The Hjertoos House, built in 1907, the the new location for the Tolt Historical Society. The volunteer-based group hopes to officially open in Spring 2019. Evan Pappas/Staff Photo

The Hjertoos House, built in 1907, the the new location for the Tolt Historical Society. The volunteer-based group hopes to officially open in Spring 2019. Evan Pappas/Staff Photo

Tolt Historical Soceity moves to new location, prepares for museum opening in 2019

The Tolt Historical Society has moved to the Hjertoos House and plans to open to the public in 2019.

After years of collecting and preserving the history of Carnation and the surrounding Valley, the Tolt Historical Society has moved into a new location and is preparing to open its doors to the public.

Formed in 1982, the Tolt Historical Society has worked to preserve as much of the history of the area as possible. Originally located at the Sno-Valley Senior Center, the historical society moved its collection displays into a barn at Carnation Farms in 2008. due to anticipated changes at Carnation Farms, the historical society has made the move to the historic Hjertoos House, a King County Historical Landmark.

Historical Society member Jackie Norris said The Hjertoos House was built in 1907 by historical society member Rogers Thorson’s great grandfather. Thorson, who owns the Carnation Tree Farm and the house, offered to host the museum as the new location when the search began.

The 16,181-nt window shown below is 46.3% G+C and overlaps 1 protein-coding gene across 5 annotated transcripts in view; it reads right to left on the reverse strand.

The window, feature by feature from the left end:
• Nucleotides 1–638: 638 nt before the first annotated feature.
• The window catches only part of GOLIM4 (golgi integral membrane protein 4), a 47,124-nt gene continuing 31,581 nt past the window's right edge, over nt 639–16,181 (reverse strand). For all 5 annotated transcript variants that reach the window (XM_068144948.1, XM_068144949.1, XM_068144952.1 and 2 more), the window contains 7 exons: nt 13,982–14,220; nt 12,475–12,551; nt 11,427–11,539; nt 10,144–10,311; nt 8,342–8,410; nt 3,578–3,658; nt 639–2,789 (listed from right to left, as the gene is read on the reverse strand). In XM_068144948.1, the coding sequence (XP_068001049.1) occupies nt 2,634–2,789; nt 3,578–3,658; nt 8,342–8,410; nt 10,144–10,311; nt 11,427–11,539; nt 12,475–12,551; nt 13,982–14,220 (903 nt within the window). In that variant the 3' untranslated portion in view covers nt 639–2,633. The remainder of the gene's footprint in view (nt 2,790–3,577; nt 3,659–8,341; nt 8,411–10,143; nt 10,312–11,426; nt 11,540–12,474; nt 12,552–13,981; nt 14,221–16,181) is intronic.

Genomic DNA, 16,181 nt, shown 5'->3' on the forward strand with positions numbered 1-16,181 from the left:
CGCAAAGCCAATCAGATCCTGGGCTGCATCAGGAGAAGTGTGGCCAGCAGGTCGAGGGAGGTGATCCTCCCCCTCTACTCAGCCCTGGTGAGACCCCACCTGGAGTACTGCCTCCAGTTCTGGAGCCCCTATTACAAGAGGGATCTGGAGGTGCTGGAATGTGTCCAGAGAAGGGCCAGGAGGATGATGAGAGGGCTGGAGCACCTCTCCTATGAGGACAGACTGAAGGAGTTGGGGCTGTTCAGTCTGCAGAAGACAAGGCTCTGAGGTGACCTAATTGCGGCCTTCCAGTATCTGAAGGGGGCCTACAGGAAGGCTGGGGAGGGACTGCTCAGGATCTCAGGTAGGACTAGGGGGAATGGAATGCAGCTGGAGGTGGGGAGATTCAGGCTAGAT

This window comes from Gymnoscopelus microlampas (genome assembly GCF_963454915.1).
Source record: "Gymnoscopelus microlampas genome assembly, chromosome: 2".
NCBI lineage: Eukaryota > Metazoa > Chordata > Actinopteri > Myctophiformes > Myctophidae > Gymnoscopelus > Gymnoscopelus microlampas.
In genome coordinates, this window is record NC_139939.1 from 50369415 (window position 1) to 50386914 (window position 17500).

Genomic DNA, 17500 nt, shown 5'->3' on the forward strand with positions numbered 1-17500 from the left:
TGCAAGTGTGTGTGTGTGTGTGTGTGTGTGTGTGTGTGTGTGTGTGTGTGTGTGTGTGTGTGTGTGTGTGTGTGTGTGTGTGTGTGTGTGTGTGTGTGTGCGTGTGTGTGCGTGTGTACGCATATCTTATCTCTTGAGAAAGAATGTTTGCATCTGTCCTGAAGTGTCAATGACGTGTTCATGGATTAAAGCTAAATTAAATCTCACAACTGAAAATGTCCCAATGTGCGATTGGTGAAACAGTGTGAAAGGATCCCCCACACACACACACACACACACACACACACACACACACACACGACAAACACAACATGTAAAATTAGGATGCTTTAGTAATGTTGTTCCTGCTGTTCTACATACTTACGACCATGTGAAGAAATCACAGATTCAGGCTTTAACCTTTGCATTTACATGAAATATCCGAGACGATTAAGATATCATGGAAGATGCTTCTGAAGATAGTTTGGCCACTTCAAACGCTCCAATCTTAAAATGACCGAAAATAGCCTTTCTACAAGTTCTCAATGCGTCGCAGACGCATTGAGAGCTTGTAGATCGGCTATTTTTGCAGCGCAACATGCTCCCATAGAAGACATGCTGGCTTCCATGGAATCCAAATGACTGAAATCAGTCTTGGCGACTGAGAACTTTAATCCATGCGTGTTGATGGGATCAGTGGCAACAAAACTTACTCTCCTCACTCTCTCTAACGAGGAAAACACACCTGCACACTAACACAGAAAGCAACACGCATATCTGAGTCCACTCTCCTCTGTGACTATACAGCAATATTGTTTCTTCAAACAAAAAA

Over the course of the last year, historical society members have been working to properly package and transfer the collection of artifacts to the new location. Jackie Norris, a member of the historical society, said the museum began packing in January and transferred most of the collection to the house in July. Since then, they have been working on setting up cabinets, organizing documents and files, and preparing to open the first floor of the house as a museum where the public can look at several pieces from the collection.

To prepare for the move, hundreds of items were systematically numbered and labeled. King County cultural funding agency 4Culture hired interns from the University of Washington’s Museology graduate program to help with physical inventory and research. Their help on location during the move made the process significantly easier, Norris said.

The historical society expects the Hjertoos House to be officially open in the spring of 2019.

Norris said the new location makes the historical society much more visible in the community as they are next to the Tolt McDonald Park and the tree farm. The historical society is excited to continue its work in the city.

“People like to talk about their history and families, see an artifact and it reminds them of home,” Norris said. “There is something about history that gives us depth, that gives us roots, that gives us comfort, that kind of completes us. (Visitors) love to show it to their children and love to say ‘this is what I had, this is what I played with when I was little.’”


In consideration of how we voice our opinions in the modern world, we’ve closed comments on our websites. We value the opinions of our readers and we encourage you to keep the conversation going.

Please feel free to share your story tips by emailing editor@valleyrecord.com.